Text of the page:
Rights group chides Singapore over Chinese bus drivers

SINGAPORE Thu Dec 6, 2012 3:14am EST

1 of 4. A labour union representative chants slogans while carrying a sign with a portrait of Singapore's Prime Minister Lee Hsien Loong during a protest outside the Singapore Consulate in Hong Kong December 5, 2012. The group demanded for the release of a Chinese immigrant bus driver being sentenced to jail in Singapore after a protest in late November. The sign reads, 'Singapore Prime Minister Lee Hsien Loong. Release striking bus driver! Withdraw charges! Stop deporting! Protect workers rights to protest!'

Credit: Reuters/Bobby Yip

SINGAPORE (Reuters) - Human Rights Watch decried Singapore's prosecution of mainland Chinese bus drivers behind the first major strike in the wealthy city-state since 1986, calling on Thursday for the charges to be dropped and discrimination to be ended.

Four Chinese men, charged with inciting a two-day walkout by dozens of their colleagues last week, asked for lawyers on Thursday in a case that highlights tensions over immigration in Singapore and the treatment of foreign workers.

A fifth Chinese driver, who pleaded guilty and was not represented by a lawyer, was sentenced to six weeks in jail on Monday. Singapore, a tightly regulated financial center with no minimum wage, deported 29 others to China on Sunday.

"Singapore defies basic labor rights by criminalizing migrant workers for a work stoppage," Phil Robertson, deputy Asia director at Human Rights Watch, said in a statement.

"It then adds insult to injury by justifying nationality-based discrimination in pay and working conditions, and restricting foreign workers' rights to form or lead a union to do something about it."

The Ministry of Manpower did not respond to a request for comment.

The Chinese drivers staged their walkout over living conditions and disparities in pay with their Singaporean and Malaysian peers.

Workers in essential services in Singapore are barred from striking without giving 14 days' notice and the government deters any kind of labor unrest that might hurt investment.

Singaporeans, most of whom are ethnic Chinese, were firmly in support of punishment for the workers but also blamed the bus company, a poll showed.

The four drivers appeared in court on Thursday but their case was adjourned until Wednesday. Bail was set at S$10,000 ($8,200) for three of them and at S$20,000 for one man who faces an extra charge.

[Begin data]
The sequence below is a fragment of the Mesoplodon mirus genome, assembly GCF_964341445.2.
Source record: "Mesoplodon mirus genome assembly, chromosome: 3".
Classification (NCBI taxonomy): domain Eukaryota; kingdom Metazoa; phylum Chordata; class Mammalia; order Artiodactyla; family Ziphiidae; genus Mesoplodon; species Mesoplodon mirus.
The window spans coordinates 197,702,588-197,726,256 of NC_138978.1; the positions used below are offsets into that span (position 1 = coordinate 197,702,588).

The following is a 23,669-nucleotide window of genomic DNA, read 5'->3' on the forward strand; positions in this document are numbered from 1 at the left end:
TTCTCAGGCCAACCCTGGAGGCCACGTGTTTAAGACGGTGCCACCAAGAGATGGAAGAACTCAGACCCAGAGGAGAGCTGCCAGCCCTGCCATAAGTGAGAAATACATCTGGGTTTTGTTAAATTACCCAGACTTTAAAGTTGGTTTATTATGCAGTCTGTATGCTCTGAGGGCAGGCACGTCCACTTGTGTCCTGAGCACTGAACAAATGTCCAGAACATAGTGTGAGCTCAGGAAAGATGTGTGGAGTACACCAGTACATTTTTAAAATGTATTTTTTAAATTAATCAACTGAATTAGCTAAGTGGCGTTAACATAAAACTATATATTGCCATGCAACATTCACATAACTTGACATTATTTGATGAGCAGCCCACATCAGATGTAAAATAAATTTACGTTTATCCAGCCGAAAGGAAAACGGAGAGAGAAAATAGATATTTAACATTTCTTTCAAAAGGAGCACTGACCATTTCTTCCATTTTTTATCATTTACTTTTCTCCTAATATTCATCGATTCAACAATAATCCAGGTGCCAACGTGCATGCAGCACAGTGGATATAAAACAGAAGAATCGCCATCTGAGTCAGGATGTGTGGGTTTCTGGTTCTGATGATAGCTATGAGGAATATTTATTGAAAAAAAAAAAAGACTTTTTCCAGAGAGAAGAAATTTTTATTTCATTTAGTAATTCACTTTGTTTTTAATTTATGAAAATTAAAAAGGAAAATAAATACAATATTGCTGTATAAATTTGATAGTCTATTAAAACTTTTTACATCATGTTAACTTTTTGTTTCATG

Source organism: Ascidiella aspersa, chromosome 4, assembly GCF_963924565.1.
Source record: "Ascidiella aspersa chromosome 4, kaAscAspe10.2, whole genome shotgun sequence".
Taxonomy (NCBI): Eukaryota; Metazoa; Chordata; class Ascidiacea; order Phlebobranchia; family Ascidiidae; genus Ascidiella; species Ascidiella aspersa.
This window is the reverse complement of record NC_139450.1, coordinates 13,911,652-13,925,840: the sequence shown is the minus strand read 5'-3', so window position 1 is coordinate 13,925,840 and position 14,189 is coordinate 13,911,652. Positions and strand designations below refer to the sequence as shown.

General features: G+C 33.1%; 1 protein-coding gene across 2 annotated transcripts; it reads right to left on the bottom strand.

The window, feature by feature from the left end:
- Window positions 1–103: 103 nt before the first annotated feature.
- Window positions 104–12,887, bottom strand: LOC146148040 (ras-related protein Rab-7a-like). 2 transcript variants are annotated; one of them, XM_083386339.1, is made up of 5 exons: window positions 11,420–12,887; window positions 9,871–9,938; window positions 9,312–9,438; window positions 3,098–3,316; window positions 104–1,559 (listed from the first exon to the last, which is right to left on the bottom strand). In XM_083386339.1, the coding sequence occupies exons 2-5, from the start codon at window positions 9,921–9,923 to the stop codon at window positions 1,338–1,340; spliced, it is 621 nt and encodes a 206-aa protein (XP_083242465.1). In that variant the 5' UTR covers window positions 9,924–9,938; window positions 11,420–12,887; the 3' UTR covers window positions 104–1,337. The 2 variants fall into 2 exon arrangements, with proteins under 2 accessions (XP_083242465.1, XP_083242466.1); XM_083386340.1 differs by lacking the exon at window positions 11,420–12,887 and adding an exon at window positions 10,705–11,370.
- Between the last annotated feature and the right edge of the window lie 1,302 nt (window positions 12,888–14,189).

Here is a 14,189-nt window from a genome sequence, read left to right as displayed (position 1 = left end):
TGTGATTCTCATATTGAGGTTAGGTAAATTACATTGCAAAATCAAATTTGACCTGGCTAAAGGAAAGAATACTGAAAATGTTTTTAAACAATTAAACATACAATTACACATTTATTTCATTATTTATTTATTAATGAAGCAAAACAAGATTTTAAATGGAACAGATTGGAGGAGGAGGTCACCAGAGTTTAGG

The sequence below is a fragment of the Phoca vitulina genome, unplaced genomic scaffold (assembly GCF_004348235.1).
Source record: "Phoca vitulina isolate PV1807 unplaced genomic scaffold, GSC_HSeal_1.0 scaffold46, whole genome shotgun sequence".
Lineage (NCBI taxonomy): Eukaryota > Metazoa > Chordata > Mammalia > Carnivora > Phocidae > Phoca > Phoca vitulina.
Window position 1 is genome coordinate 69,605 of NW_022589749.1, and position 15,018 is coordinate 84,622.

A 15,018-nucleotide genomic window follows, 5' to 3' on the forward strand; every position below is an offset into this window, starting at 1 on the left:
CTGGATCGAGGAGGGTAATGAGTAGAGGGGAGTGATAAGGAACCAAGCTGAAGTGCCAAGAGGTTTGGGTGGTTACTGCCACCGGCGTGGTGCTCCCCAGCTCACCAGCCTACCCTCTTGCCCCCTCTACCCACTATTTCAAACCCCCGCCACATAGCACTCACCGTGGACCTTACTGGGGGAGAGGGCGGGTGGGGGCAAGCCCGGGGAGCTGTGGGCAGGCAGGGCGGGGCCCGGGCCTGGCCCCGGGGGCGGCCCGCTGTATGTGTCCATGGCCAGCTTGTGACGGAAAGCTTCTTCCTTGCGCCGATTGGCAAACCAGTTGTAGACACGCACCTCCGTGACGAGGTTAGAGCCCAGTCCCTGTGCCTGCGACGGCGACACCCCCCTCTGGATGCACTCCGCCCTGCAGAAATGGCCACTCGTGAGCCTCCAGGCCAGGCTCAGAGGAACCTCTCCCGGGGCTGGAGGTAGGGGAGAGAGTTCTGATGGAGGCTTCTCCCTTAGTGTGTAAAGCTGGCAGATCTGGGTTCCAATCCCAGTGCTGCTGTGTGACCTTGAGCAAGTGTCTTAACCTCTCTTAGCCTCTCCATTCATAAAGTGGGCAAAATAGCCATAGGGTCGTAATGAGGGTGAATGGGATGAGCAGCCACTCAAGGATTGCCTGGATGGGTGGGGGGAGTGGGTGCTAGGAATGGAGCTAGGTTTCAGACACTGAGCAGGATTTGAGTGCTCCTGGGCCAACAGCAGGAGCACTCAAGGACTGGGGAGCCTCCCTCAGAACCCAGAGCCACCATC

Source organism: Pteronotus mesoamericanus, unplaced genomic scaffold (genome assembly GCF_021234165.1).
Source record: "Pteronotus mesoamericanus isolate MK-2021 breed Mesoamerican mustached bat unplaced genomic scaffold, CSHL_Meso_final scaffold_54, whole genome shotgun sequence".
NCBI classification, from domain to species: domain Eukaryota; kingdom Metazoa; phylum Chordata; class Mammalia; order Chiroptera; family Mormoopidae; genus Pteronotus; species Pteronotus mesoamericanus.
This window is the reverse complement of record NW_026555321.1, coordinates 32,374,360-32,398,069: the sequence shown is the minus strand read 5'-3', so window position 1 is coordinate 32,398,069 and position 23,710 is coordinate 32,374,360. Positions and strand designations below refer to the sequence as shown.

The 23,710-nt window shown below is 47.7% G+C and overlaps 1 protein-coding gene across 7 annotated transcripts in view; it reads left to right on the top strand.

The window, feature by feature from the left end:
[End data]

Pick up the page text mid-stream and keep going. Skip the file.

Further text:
They face a maximum fine of S$2,000 and/or a sentence of up to a year in prison. The other drivers who took part in the strike would get police warnings but be allowed to stay and work in Singapore, the government said last week.

Singapore's long-ruling government, hit by its worst election result last year, is trying to defuse public anger over soaring costs and an influx of immigrants. At the same time, the construction, hospitality and transport sectors demand foreign workers because many Singaporeans do not want those jobs.

"Sadly, the government is drawing the wrong conclusion from the bus drivers' strike." Robertson of Human Rights Watch said.

"Rather than prosecuting migrant workers who speak up, the government should ensure that all workers have equal rights."

Minister of State for Health and Manpower Amy Khor said the strike was "a wake-up call" for companies to be more vigilant and put in place good management practices.

In another labor protest, two Chinese workers climbed to the top of a construction crane on Thursday and refused to come down. The Straits Times newspaper said they were due to return to China but were owed one month's pay.

($1 = 1.2184 Singapore dollars)

(Editing by Robert Birsel)

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Comments (2)
While we empathize with the plight of the jailed drivers, they broke the law and must face the consequence.

Dec 06, 2012 2:22pm EST  --  Report as abuse
Rebaczonok wrote:
Phil Robertson of Human Rights Watch is again lambasting Singapore over alleged human rights abuses. Perhaps he is unaware that industrial action of the type recently perpetrated by the Chinese bus drivers is strictly against Singapore law. If he is in fact aware of this, then is he suggesting that the nation’s law be broken, and that essential services be disrupted as a result?

Certainly Minister Amy Khor was right to say that the strike was a ‘wake-up call’ to companies to implement good management practices, and many of us empathise with the drivers’ aspirations to better their lot during their term of employ here. Instigating illegal strikes, however, is not the way to go about achieving this. It must also be added that strikes run very much contrary to the local work culture and that disputes are settled non-confrontationally.

On another note, the characterisation of the Singapore government as having been ‘hit by is worst election result last year’, is misleading. The ruling People’s Action Party enjoyed a solid 60% victory, something which in any other democracy would be considered a landslide by today’s standards, and which in any event constitutes a mandate. The use of words like ‘hit’ and ‘worst’ conjure up images of an angry populace that has lashed out at an overbearing government, and that kind of characterisation is both untrue and unfair. I would have expected more objective reporting than that.

Dec 09, 2012 9:06pm EST  --  Report as abuse
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